By Robin Madell (San Francisco)
Onward and upward is a familiar mantra to those who have encountered professional setbacks. And let’s face it—most everyone at some point must deal with unwanted, and in many cases, unexpected, job-related stumbling blocks along their career path.
Whether due to a layoff, management shakeup, office politics, or a bad boss, career setbacks have the potential to be disorienting at best, and debilitating at worst. By the nature of such disappointments, career blows can affect our sense of professionalism, livelihood, and self-esteem.
Though the initial tendency may be to avoid dealing head-on with major setbacks because of complexity and emotion, taking the time to learn from these experiences can help turn what looks like an end of the road into just a bend. “When dealing with a setback, I really don’t like to figure out what I did wrong, but eventually you have to,” says Becky Walzak, president and CEO of Walzak Consulting. “I have learned that the distance of time is the best microscope for assessing why things happened the way they did.”
Despite the inherent challenges in being faced with career impediments, there are ways you can get back on track more quickly after you’ve been derailed. The Glass Hammer spoke candidly with several women who have suffered significant setbacks in their professional lives yet found ways to successfully overcome their obstacles. The following strategies summarize the group’s best advice on how to move onward and upward from negative job experiences.
Line Up Advocates
Women’s leadership coach Vicki Donlan, author of Her Turn: Why It’s Time for Women to Lead in America, says lining up advocates can play a key role in helping to circumvent setbacks. “Going it alone never works,” says Donlan. One of Donlan’s clients spent two years presumably being groomed for a director position, only to have her company go outside the firm for the hire. Donlan coached her client to meet directly with the partner she had the closest relationship with, and express her dissatisfaction with the process. By taking this initiative, she learned that the partner actually had been against the outcome. She then took the opportunity to work closely with her new advocate at the top, and within 9 months had both a raise and the job that she wanted.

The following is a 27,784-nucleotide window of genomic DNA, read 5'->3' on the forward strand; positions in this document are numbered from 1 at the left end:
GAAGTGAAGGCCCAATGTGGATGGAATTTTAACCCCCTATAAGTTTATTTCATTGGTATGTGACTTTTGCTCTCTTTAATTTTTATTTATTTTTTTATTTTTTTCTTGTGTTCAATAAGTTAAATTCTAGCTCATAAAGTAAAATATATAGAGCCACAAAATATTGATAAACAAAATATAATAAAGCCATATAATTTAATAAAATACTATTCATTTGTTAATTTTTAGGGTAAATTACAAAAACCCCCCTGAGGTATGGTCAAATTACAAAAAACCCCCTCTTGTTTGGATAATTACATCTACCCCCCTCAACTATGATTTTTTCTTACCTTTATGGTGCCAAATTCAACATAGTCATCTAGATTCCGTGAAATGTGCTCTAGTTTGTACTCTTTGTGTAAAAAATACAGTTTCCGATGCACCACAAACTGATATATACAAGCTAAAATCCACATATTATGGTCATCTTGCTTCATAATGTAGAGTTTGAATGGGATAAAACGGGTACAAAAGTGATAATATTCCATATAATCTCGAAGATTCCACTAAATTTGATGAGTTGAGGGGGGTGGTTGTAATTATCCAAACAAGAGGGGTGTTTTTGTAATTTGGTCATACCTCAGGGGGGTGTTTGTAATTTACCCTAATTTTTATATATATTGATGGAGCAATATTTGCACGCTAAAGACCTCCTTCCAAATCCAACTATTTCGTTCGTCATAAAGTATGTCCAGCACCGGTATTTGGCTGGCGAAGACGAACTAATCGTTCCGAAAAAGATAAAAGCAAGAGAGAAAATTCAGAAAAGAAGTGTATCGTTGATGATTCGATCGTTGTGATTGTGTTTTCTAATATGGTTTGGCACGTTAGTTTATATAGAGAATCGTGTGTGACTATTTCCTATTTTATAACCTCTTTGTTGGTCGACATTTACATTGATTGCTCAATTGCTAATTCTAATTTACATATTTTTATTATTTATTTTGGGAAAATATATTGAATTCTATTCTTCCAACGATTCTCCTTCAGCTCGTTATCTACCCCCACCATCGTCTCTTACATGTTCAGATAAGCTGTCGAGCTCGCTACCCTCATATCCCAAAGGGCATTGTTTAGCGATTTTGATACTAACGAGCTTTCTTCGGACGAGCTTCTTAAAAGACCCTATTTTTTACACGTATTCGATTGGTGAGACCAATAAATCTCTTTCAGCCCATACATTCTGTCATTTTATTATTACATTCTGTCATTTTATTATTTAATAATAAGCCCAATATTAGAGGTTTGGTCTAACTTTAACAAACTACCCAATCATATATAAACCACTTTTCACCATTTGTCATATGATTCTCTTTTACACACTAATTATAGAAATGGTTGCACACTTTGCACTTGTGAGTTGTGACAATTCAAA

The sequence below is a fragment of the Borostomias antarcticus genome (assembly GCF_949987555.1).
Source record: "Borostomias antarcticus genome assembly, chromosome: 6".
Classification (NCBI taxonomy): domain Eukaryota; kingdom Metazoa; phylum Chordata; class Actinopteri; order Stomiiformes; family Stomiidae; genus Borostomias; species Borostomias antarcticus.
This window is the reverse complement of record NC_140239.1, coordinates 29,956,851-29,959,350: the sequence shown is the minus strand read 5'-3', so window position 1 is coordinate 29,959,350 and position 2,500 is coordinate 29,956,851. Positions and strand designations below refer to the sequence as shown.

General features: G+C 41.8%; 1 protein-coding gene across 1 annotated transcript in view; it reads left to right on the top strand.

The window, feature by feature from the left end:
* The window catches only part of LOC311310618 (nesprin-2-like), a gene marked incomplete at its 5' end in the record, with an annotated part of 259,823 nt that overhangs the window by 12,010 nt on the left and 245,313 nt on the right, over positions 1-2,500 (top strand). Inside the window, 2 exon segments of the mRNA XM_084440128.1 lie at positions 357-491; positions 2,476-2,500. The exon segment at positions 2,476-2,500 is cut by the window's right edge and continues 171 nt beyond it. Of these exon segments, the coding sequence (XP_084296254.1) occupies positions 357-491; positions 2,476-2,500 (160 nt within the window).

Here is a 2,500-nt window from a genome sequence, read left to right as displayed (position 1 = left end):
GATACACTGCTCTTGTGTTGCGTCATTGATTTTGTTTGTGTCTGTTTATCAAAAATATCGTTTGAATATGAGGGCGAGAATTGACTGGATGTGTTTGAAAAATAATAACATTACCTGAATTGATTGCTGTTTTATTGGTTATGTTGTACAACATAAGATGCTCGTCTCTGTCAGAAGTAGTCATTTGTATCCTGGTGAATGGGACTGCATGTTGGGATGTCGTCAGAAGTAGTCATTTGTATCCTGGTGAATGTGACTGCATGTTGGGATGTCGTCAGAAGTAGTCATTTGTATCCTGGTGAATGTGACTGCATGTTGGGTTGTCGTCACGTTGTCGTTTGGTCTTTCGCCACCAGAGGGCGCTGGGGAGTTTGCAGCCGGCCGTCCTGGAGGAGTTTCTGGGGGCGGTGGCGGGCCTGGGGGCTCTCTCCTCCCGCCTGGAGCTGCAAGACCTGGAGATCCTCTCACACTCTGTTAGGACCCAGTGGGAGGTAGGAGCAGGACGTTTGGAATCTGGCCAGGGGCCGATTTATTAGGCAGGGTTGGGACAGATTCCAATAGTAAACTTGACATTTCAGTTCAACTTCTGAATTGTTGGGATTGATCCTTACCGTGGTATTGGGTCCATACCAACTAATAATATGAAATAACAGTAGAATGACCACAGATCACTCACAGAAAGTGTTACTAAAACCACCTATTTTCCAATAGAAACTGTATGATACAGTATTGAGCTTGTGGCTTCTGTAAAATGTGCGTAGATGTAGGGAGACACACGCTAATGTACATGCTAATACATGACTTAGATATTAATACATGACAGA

Walzak agrees that it is critical to know who you are working with, and separate supporters from potential derailers. “While the issues may appear different for someone working in a large company, a small company, or your own company, people tend to be the same,” says Walzak. “There will be those who are scared by your abilities and may try to prevent you from succeeding. There will be those who celebrate what you can do and help you succeed. Either way you should get to know them well.”
Find Outside Support
While having advocates inside the company can be invaluable, outside supporters can fill a different role in helping to move you through career valleys. Lauren Still, founder of Careerevolution Group, says seeking a skilled outside perspective from a non-colleague can help you step back, see the bigger picture, and prioritize your actions. “You may need to vent, and it is better to do so outside of work, so you can maintain a professional image in the office,” says Still. “A support partner can assist you to see the forest not the trees, recognize what is a chronic issue and what is temporary, and brainstorm solutions.”
During Walzak’s career setbacks—which included being assured she would be at the top of the list for a promotion that she didn’t receive, and starting a company that failed—she found external friends and family to be her strongest supporters rather than colleagues. “You really need some cheerleaders in your corner to keep your spirits up, and I have generally found these outside of my business,” says Walzak. “Within the business, most people are either expecting you to fail or are more interested in what you could do for them if you were successful.”